The Freedwoman

Mary Snowden and Cynthia Walton, two dusky damsels of Eufaula, who have been awaiting trial in the Muskogee jail on a charge of assault to kill, were tried by a jury and the result was a verdict of guilty as to Mary Snowden and acquittal as to Cynthia.

Muskogee Phoenix (Muskogee, Oklahoma), December 7, 1899

Mary Snowden was convicted of assault to kill and sentenced to five years hard labor in the federal penitentiary. The 21-year-old had been married for just over a year when she became prisoner #2040 at Leavenworth. Details of the crime were not reported in the newspaper, which likely means the victim was also a person of color.

Matthew Snowden
Matthew Snowden, Leavenworth inmate photo

Her husband, Matthew Snowden, was a Creek Freedman. (Matthew’s mother had been a slave of Creek Indians. Emancipated slaves and their children were enrolled as tribal citizens). Matthew had served two stints at Leavenworth by the time he married Mary. His brothers, Littleton, Joseph and Horace also served prison terms.

The Wichita Beacon newspaper described Mary and the Snowden brothers as “members of a band of cutthroats and outlaws.”

According to her marriage license, Mary’s maiden name was Grimmett and she was born in 1879 in Indian Territory. In 1896-97 she was listed with her mother, Mary Hill, on the Indian Territory Census, living in Tahlequah in Cherokee County. Based on her almond-shaped eyes, straight hair and high cheekbones, Mary probably had both Native American (possibly Cherokee) and African American ancestry.

The Snowdens marriage didn’t last long. In 1902, while she was still in prison, he got married again, and the following year he married a third time. By 1907 Matthew had been convicted of assault to kill and was incarcerated at the Oklahoma State Penitentiary.

Mary appears to have been unfazed by the prospect of going to prison — she stared confidently at the camera with the hint of a smile on her pretty face. Officials at Leavenworth described her as “colored” with “l. mulatto” skin tone, good teeth, dark brown eyes, black hair and a short, slender build. Her religion was Baptist, and she was literate. At the time of her incarceration, both of her parents were deceased, and she had no children.

Aylesworth Album Collection. - Photographs. - Box 1. FREEDMEN DANCE DURING ENROLLMENT AT FORT GIBSON

Part of what’s intriguing about the photo of Mary is what she’s wearing: a tiny, striped straw hat, coarsely woven shirt with puffed sleeves and a beaded necklace. A photo taken at a dance during the Freedmen’s enrollment in the Five Civilized Tribes at Fort Gibson, shows the clothing worn by freedwomen around the turn of the century—the small hat and the puffy-sleeved shirt with its ruffled collar are visible. Mary’s beaded necklace may signal her Indian heritage.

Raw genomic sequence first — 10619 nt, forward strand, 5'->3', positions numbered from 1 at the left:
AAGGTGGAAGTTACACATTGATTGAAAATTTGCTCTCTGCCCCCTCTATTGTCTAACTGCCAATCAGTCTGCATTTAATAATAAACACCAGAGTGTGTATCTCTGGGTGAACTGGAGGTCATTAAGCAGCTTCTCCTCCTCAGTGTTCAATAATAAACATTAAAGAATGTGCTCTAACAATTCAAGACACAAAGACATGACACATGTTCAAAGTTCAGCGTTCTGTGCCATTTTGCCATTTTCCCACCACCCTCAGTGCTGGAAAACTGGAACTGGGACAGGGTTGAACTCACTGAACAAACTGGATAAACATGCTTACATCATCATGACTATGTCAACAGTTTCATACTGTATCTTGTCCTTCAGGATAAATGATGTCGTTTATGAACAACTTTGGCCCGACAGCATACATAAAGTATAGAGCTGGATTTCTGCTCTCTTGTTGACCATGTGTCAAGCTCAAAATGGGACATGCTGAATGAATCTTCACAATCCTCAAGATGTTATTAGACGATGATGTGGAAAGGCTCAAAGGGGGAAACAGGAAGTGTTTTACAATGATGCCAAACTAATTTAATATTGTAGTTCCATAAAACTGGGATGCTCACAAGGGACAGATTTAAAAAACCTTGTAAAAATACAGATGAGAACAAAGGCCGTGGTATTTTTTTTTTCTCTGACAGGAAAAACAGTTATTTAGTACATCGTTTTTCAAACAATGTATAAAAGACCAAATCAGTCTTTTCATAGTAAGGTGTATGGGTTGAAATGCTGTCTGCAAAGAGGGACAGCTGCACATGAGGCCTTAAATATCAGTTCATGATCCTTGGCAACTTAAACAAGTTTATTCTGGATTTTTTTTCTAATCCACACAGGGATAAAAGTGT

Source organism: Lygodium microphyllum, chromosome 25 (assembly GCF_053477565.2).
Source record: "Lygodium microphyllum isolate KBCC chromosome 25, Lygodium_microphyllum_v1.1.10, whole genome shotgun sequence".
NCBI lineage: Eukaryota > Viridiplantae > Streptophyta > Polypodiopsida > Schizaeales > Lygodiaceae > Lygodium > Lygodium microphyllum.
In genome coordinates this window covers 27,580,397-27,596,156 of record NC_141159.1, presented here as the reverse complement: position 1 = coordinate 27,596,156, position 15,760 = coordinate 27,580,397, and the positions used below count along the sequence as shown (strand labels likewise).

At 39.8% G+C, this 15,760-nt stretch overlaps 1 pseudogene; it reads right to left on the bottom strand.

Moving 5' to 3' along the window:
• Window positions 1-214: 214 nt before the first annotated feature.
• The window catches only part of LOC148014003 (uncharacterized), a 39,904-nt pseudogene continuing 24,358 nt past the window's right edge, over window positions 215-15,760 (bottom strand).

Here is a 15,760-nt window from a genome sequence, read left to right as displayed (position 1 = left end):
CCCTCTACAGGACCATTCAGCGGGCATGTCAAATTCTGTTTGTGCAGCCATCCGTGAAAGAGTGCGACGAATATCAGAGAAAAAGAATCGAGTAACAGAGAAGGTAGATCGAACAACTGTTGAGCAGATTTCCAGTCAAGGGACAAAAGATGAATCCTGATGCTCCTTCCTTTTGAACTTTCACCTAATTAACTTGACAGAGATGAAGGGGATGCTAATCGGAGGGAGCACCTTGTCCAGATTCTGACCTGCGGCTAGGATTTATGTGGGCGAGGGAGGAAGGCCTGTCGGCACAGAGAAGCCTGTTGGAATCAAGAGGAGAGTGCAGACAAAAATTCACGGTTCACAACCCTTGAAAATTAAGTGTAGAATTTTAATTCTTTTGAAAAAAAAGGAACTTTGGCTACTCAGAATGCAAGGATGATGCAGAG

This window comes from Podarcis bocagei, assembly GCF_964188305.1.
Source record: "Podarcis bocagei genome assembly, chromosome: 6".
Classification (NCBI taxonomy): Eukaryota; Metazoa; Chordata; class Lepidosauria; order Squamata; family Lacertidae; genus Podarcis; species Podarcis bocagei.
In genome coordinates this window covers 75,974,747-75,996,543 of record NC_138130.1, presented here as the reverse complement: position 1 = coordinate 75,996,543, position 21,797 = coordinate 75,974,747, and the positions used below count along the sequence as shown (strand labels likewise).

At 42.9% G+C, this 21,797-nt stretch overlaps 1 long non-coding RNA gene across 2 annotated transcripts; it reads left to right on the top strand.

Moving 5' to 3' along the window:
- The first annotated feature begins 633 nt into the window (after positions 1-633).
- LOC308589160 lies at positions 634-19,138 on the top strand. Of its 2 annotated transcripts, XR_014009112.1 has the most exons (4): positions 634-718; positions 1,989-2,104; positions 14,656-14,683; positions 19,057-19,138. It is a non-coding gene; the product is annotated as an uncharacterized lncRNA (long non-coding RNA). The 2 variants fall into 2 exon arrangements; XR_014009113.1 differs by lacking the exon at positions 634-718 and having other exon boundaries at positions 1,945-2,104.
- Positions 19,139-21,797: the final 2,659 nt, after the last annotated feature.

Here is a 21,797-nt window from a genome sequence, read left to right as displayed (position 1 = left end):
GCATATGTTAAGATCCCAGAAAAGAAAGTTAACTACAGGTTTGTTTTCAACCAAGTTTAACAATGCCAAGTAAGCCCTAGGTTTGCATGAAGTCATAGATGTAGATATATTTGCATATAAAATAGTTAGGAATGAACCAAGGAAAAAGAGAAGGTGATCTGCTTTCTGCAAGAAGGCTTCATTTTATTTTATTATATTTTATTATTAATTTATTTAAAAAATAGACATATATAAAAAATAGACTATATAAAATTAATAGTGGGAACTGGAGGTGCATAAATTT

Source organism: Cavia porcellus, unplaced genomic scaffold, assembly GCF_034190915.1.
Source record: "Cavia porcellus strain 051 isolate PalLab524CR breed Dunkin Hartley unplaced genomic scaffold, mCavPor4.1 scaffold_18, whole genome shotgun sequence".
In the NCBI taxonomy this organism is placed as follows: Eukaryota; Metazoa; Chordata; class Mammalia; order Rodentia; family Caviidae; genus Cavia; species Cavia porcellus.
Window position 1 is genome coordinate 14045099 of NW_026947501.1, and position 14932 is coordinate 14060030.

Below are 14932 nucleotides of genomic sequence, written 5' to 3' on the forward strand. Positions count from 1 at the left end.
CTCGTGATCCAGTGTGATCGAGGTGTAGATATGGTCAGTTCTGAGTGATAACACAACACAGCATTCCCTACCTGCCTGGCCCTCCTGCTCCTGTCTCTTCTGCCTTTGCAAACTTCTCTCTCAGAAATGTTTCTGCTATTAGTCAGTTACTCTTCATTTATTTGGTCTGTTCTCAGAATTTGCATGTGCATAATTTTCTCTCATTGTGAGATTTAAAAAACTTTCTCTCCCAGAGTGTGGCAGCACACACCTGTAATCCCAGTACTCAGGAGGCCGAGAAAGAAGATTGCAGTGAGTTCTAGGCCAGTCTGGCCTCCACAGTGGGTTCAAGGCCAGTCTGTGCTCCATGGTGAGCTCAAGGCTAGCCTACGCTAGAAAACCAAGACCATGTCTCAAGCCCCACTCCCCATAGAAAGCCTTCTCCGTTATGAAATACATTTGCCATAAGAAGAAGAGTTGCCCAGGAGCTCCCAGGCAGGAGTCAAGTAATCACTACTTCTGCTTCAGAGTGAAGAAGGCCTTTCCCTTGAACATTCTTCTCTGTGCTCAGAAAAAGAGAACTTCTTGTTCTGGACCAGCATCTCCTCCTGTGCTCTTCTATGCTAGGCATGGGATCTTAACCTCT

Mary’s mugshots from the Kansas State Penitentiary, taken on April 14, 1901, possibly when she was released. No matter how she was dressed, Mary was a stunning beauty, Kansas State Historical Society.

Like most of the 12 women sent to Leavenworth, Mary was transferred to the Kansas State Penitentiary at Lansing, Kansas, because the federal penitentiary had no facilities for women. If she behaved well and earned “good time,” she would’ve been released in February 1904. If she served her full sentence she was freed in December.

In 1906 she married James Brice, an African American man 12 years her senior. In August 1908, Mary was shot in her thigh (“Williams Causes Darktown Terror”) during an altercation with a jealous, drunken lover named Bub Williams. The wound was described as severe and may have been fatal because, although there was no announcement of her death, Mary’s husband was listed as a widower on the 1910 census.

Mary’s mugshot was one of a handful of early Leavenworth inmate photos that were re-photographed and made available online by National Archives staff. That’s fortunate, because her photo is currently missing and may have been stolen from the National Archives in Kansas City, where the Leavenworth inmate files are held.

Featured photo: Mary Snowden, Leavenworth inmate photo, 1900. Collection of the National Archives.

37 thoughts on “The Freedwoman

  1. Greetings!

    Touched by Mary Snowden’s story.
    I want to know in which city he died and where he was buried?
    The Vinita Daily Chieftain did not write about this.

    Thanks for your response!

    Sincerely, Moger


      1. I’m so curious about her! A face like that has launched a thousand ships! She’s undeniably beautiful, but it’s the strength in her beauty, and her eyes. I immediately thought she looked a bit Mayan. Makes sense.
        Well, thank you for responding.
        I have a sister who is gifted at the organization and concentration one needs to study genealogy. She has studied her husband’s mother’s family- descendants of slaves. So she knows about the hunt to find people who werent allowed to have a past, present, or future. To find even a piece of an indigenous US woman’s family will be impossible. But she loves a challenge.
        Mary’s family, whoever they were, and are, know her as a loved one.

        Liked by 1 person

  2. Hello,

    Assuming she died as Mary Brice around 1908, could she be burried with her last husband and with the same sirname. Maybe in the same town she was shot, Vinita?

    Liked by 1 person

    1. Yes, after the gunshot which, according to the Vinitia Chieftain dated Angust 8th 1908, she was shot “just below the hip in the fleshy part of her thigh” by a drunken, jealous lover named “Bub Williams” in a “Dive” known as “Letties Place” where she had lodgings. She was taken to her “home” and being described as a “Negress” in the newspaper, I doubt that she had any kind of decent medical attention.The wound was described as severe and seems to have been fatal because, although there was no official announcement of her death, Mary’s husband, James Brice, an African-American man, was listed as a widower on the 1910 census.

      I expect she was buried somewhere in the “Darktown” cemetery in an unmarked grave. Perhaps someone in the vicinity might look this up?